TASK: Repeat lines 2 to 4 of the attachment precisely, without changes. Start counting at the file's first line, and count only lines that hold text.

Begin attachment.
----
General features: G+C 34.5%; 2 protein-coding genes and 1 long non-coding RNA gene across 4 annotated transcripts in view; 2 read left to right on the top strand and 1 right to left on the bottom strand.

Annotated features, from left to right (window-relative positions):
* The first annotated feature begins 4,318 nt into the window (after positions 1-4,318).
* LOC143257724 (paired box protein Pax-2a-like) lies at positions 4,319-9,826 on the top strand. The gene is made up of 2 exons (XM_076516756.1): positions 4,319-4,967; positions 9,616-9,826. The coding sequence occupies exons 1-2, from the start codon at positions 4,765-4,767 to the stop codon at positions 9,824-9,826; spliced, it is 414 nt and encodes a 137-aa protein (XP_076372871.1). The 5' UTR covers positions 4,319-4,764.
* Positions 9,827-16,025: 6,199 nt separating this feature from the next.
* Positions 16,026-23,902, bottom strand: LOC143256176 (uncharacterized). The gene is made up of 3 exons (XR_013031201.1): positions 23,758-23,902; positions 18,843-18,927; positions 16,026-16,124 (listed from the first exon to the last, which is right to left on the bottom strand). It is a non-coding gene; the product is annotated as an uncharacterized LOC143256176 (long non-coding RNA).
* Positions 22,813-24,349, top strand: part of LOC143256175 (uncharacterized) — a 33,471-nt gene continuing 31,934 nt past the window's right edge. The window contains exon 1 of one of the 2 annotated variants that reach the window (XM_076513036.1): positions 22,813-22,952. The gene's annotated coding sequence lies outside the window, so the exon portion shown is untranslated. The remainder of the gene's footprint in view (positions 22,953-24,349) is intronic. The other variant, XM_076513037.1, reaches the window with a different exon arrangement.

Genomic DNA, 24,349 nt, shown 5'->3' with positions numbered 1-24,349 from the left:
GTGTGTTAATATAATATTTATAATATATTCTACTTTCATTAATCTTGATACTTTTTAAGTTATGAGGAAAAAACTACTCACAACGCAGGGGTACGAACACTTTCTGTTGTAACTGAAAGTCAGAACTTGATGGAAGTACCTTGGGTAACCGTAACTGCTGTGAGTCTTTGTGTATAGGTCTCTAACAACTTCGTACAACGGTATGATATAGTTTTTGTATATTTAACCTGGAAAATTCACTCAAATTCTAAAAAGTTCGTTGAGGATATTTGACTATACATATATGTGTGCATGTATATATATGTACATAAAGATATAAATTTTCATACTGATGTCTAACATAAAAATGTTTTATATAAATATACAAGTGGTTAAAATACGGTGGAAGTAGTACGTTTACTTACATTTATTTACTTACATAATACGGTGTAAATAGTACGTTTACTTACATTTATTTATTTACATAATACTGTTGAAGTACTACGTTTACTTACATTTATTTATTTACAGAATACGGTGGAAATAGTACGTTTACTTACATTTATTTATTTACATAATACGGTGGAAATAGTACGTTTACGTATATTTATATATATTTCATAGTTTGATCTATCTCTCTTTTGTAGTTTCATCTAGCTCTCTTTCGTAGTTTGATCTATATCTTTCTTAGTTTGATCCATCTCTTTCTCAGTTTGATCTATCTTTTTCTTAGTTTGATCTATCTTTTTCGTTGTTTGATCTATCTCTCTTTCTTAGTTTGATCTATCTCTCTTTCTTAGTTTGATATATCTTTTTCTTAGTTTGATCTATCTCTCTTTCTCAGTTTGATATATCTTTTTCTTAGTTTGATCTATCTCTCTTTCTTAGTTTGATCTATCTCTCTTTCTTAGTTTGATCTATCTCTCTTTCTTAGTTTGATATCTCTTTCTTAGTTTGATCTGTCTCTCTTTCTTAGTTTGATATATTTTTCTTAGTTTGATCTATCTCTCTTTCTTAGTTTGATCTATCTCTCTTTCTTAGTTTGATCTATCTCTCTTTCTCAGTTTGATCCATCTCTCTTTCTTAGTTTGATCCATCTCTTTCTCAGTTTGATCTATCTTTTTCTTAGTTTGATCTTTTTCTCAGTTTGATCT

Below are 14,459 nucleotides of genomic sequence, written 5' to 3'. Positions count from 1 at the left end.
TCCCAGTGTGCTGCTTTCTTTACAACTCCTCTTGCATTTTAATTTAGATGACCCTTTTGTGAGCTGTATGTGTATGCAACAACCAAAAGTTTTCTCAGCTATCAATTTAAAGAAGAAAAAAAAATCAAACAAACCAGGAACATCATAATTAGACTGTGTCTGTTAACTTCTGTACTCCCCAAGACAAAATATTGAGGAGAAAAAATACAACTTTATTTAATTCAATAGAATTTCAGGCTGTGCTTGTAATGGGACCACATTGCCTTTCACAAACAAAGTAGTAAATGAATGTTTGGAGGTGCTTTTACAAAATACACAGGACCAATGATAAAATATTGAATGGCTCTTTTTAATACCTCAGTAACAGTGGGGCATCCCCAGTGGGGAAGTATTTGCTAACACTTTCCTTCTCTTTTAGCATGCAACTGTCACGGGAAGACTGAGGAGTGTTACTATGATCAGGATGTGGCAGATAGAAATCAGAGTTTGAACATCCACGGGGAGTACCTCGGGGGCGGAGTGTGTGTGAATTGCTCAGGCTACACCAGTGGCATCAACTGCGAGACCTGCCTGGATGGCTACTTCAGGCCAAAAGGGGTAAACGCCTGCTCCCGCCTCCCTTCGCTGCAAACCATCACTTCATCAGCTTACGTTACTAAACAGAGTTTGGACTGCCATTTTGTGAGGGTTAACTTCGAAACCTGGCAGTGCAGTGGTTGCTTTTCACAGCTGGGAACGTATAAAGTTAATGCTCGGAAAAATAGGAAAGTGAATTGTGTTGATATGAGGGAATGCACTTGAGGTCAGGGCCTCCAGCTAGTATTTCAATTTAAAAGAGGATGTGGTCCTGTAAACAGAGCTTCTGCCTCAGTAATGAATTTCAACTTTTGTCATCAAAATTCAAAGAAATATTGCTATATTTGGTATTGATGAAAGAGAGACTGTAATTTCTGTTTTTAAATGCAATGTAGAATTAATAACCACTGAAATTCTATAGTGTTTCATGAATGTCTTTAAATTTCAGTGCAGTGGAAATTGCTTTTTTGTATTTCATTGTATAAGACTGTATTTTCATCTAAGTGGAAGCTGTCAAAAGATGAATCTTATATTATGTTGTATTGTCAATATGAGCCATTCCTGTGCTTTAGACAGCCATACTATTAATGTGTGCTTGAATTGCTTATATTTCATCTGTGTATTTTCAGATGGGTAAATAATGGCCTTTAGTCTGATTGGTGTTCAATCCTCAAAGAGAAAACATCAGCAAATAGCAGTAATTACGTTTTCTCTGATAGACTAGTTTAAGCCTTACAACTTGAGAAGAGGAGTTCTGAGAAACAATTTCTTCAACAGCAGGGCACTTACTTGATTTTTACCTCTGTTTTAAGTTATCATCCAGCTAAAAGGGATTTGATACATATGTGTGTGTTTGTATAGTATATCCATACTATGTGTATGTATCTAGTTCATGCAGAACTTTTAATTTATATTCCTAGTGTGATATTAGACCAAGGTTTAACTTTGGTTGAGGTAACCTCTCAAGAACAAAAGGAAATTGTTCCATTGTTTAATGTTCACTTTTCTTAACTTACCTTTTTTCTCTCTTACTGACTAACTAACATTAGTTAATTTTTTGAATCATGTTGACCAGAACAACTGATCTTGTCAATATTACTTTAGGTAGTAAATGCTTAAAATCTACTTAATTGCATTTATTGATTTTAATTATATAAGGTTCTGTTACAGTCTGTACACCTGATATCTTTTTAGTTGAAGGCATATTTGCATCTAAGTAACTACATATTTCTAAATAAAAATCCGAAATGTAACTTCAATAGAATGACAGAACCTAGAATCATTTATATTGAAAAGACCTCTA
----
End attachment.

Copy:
Annotated features, from left to right (window-relative positions):
* The first annotated feature begins 4,318 nt into the window (after positions 1-4,318).
* LOC143257724 (paired box protein Pax-2a-like) lies at positions 4,319-9,826 on the top strand. The gene is made up of 2 exons (XM_076516756.1): positions 4,319-4,967; positions 9,616-9,826. The coding sequence occupies exons 1-2, from the start codon at positions 4,765-4,767 to the stop codon at positions 9,824-9,826; spliced, it is 414 nt and encodes a 137-aa protein (XP_076372871.1). The 5' UTR covers positions 4,319-4,764.